StarDate (radio program)

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For the Star Trek term, see Stardate
logo for the StarDate radio program

StarDate is a science radio program of the University of Texas at Austin McDonald Observatory, broadcast on over 360 radio stations.[1] StarDate is a daily guide to the night sky and breaking astronomical news. Typically heard without formal introduction, StarDate is a self-contained science news feature interwoven with routine radio programming. It is the longest-running science outreach program on U.S. radio. Created by KNOW Radio (Austin) News Director Grady Blount in 1977,[2] the short synoptic format of StarDate was borrowed from a daily radio news feature called 90 Seconds, and was intended to invoke the immediate sense of the fictional term stardate used in the opening monologue of the 1960s television series Star Trek.

Original scripts were written by science journalist Deborah Byrd of the McDonald Observatory. These evolved from a 1976 astronomy telephone message service and a 30-minute long Sunday morning public service radio program on astronomy taped at the former KNOW studios on North Lamar Street at Martin Luther King Boulevard. Another Austin radio station, KLBJ-FM, aired a broadcast version of similar Byrd-inspired scripts as Have You Seen the Stars Tonight? With the creation of the StarDate concept, Byrd secured funding from the National Science Foundation to begin national distribution under the new moniker and brief, immediate format. The niche broadcasting position of StarDate has always been its quick but relaxed, diary-like delivery which allows it to be interspersed with regular programing. Byrd produced, and Joel Block hosted, the show until 1991, when a change in management at McDonald and effective demotions led both to depart and start another syndicated radio series, Earth & Sky, which is now heard on about 1,000 radio stations. Since 1991, StarDate has been produced by Damond Benningfield, and hosted by Sandy Wood, a San Antonio radio personality who was also one of the first female disc jockeys in the southwestern United States.[3]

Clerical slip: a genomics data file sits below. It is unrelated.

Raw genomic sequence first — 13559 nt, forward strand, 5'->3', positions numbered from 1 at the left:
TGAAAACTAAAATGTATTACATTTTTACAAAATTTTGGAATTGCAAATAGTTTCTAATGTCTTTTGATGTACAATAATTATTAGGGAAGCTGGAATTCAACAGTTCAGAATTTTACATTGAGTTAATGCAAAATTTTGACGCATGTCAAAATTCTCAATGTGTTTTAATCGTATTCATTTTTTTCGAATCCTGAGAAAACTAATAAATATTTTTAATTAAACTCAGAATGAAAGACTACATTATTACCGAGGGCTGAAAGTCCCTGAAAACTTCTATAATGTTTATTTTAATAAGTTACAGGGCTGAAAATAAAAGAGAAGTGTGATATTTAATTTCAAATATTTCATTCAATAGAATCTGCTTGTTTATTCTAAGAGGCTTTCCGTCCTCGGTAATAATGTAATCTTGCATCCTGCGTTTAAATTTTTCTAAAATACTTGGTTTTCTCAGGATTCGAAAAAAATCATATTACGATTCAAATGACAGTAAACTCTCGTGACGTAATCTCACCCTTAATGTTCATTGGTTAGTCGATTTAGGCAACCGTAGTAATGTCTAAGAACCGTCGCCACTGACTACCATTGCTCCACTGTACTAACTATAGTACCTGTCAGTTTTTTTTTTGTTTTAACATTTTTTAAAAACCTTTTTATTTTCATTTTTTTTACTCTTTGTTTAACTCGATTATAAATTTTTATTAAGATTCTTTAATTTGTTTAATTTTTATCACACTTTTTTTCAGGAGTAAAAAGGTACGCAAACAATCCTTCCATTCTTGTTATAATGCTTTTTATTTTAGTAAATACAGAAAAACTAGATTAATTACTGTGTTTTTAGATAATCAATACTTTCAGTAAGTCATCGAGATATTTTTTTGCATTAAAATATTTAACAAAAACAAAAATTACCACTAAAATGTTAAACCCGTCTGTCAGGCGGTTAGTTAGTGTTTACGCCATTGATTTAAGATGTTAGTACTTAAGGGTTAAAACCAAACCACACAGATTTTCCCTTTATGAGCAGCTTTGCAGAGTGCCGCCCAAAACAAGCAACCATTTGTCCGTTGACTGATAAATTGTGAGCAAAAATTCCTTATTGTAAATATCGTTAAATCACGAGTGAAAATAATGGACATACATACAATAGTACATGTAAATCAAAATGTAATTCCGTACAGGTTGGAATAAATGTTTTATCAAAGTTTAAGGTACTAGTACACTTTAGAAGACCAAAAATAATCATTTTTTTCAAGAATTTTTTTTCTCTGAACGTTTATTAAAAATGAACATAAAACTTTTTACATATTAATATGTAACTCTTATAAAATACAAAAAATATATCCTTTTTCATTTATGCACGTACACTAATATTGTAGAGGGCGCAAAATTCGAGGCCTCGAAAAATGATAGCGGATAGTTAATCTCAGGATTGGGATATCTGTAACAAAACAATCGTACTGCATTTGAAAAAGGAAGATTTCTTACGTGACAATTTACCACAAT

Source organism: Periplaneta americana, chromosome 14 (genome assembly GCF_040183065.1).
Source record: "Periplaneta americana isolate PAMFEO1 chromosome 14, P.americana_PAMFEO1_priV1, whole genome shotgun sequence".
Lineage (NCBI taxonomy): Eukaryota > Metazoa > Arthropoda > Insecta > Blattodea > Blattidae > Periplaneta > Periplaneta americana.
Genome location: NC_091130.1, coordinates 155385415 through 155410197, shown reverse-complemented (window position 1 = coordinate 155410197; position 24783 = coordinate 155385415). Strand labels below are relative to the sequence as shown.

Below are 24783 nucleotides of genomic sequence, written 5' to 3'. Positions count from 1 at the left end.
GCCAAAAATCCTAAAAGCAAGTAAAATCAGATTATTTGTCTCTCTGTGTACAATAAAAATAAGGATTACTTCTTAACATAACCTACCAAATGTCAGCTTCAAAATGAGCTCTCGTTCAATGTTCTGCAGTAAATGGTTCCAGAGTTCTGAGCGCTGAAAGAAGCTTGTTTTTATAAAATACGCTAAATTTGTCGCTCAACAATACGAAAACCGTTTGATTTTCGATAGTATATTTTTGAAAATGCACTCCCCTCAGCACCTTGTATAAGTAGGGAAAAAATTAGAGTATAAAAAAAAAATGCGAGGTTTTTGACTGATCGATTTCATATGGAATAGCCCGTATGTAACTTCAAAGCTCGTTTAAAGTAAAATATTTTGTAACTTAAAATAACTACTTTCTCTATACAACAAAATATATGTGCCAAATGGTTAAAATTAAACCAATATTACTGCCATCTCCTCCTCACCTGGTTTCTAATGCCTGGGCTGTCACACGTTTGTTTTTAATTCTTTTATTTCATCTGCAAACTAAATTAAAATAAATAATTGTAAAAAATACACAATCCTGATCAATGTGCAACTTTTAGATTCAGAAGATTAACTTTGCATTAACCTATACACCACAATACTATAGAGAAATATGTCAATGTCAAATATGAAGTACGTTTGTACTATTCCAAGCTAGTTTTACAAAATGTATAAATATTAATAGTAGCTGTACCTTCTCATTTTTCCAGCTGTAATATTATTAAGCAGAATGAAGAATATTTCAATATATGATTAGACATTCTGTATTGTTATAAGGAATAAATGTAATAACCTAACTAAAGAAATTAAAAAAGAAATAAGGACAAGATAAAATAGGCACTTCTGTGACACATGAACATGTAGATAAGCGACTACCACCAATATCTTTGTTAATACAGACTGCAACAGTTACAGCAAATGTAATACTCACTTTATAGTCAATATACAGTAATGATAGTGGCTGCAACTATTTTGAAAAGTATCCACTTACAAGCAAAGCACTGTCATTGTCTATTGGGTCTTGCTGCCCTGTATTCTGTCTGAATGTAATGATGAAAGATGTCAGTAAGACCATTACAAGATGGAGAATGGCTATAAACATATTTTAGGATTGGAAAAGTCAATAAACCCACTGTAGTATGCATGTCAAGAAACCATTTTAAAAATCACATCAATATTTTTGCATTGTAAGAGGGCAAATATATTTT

Stations that broadcast StarDate include affiliates and owned stations of CBS Radio and National Public Radio, approximately 300 stations. StarDate is also available as a downloadable podcast.[4] Universo, the Spanish language version of StarDate first aired on April 1, 1995.

StarDate Magazine was first known as McDonald Observatory News in 1972. It became a bimonthly magazine in 1988.

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